Lil Nas X

7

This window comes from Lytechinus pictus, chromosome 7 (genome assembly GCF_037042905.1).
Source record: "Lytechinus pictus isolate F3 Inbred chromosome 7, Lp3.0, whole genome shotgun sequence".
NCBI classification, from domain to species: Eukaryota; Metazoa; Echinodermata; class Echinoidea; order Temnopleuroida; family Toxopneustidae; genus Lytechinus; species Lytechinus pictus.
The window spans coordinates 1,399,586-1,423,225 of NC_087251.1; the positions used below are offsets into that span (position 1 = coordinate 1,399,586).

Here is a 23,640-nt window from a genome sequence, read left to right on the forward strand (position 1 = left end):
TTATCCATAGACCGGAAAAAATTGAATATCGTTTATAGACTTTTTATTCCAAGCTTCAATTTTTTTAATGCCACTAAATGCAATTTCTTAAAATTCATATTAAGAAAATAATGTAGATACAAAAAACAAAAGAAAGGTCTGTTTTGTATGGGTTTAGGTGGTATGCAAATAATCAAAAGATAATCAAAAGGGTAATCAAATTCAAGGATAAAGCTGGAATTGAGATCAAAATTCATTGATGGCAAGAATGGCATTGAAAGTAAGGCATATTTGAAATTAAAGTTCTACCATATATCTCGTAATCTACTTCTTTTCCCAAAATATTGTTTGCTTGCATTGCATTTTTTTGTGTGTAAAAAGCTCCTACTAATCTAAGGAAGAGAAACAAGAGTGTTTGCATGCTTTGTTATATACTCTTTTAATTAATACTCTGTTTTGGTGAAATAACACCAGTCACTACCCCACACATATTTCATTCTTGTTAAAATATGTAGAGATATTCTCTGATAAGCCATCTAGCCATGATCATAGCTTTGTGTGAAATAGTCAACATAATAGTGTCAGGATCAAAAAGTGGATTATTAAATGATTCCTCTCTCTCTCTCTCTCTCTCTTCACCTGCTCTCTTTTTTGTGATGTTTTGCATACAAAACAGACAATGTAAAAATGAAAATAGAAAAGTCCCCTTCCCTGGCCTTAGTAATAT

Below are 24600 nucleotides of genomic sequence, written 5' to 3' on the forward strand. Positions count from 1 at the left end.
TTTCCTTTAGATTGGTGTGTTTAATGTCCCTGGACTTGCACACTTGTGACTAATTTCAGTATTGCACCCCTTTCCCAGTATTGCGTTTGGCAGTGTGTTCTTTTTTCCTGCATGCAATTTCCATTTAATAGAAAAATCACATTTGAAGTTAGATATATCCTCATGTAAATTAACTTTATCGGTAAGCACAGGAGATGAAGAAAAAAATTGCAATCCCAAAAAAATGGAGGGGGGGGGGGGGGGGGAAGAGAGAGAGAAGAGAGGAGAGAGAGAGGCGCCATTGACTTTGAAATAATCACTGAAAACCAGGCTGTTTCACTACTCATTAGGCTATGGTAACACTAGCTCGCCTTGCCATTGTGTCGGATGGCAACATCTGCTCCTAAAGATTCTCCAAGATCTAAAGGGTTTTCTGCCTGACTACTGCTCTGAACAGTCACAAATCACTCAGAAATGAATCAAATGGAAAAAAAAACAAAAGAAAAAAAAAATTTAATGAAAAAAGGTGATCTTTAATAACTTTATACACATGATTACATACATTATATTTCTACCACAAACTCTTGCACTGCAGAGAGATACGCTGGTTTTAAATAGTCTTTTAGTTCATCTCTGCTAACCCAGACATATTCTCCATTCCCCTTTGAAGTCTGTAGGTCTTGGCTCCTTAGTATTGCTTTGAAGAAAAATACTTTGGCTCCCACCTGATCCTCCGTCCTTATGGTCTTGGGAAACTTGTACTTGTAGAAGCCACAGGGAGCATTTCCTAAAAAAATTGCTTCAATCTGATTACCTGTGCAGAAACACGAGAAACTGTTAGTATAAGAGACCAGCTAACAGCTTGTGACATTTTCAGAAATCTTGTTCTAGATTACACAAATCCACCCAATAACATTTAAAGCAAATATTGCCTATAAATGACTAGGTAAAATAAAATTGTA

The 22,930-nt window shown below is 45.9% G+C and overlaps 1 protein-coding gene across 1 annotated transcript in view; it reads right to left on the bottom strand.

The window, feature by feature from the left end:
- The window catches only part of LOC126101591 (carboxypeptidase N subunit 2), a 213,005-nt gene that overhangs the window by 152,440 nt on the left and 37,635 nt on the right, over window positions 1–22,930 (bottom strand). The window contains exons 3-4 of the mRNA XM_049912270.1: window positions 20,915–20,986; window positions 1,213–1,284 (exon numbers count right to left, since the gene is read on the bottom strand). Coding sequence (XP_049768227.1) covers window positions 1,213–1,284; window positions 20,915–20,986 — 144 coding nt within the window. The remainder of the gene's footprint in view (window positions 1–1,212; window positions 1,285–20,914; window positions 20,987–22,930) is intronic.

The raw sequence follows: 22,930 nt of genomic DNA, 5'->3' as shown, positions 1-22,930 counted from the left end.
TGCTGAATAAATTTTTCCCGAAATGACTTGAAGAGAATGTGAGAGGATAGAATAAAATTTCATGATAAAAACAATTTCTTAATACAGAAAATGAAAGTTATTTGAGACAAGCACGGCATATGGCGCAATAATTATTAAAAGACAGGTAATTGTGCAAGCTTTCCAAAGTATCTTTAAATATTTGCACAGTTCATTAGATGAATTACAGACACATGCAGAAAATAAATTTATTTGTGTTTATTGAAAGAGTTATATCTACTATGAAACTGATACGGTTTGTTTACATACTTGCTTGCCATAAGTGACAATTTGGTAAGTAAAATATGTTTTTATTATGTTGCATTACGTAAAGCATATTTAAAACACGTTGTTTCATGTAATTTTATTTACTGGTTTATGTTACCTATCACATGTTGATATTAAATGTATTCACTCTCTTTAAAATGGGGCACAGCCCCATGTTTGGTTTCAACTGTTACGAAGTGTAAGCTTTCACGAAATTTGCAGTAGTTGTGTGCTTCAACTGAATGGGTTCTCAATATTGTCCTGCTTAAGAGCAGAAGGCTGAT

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Made cheaply by a complete unknown, Lil Nas X's country-rap megahit "Old Town Road" is the stuff of pop culture legend. Never mind the controversy surrounding the song being kicked off the country charts for not being quite authentically country enough, or that those moves led to inarguably verified country star Billy Ray Cyrus jumping on an even more popular remix of the track. From a strictly musical standpoint, the song reasserted that an artist can come out of thin air at the right moment and capture the attention of the entire world with a simple, catchy tune. As the song stayed in the top of the charts for months, demand for new music from the viral star grew. The magnitude and ubiquitousness of "Old Town Road" pointed towards Lil Nas X ultimately taking his place in the one-hit wonders hall of fame, especially when follow-up single "Banzup'" stayed largely in the shadows as its predecessor stayed in the charts. 7 is the first substantial collection of songs from Lil Nas X, and it's still a brief 18 minutes long. While it includes both the original and the Cyrus remix of "Old Town Road," the other six tracks run an unexpectedly wide stylistic range. "Rodeo" veers closest to the trappy country formula, with Lil Nas affecting his rugged cowboy persona over a banging beat, complete with a dusty drawl and a burning feature from Cardi B. Perhaps most surprising is how often 7 explores grunge angst and guitar-driven alt-rock. The darkly catchy synth-driven "Panini" reinterpolates Nirvana melodies over a moody instrumental, and "Bring U Down" is by-the-books alternative radio rock. Cloudy, introspective rap track "Kick It" and yearning R&B styles on "C7osure (You Like)" just make the cartoonish rock anthem "F9mily (You & Me)" stick out all the more awkwardly. Lil Nas X aims for an ambitious range of styles on 7, but he ironically produces his best work when revisiting the country-rap hybrid territory he's best known for. There are enough hooks in this bouquet of confusing-if-passable genre-hopping tracks to keep him on the path to future hits, but nothing comes remotely close to the lightning in a bottle of "Old Town Road"'s accidental perfection.

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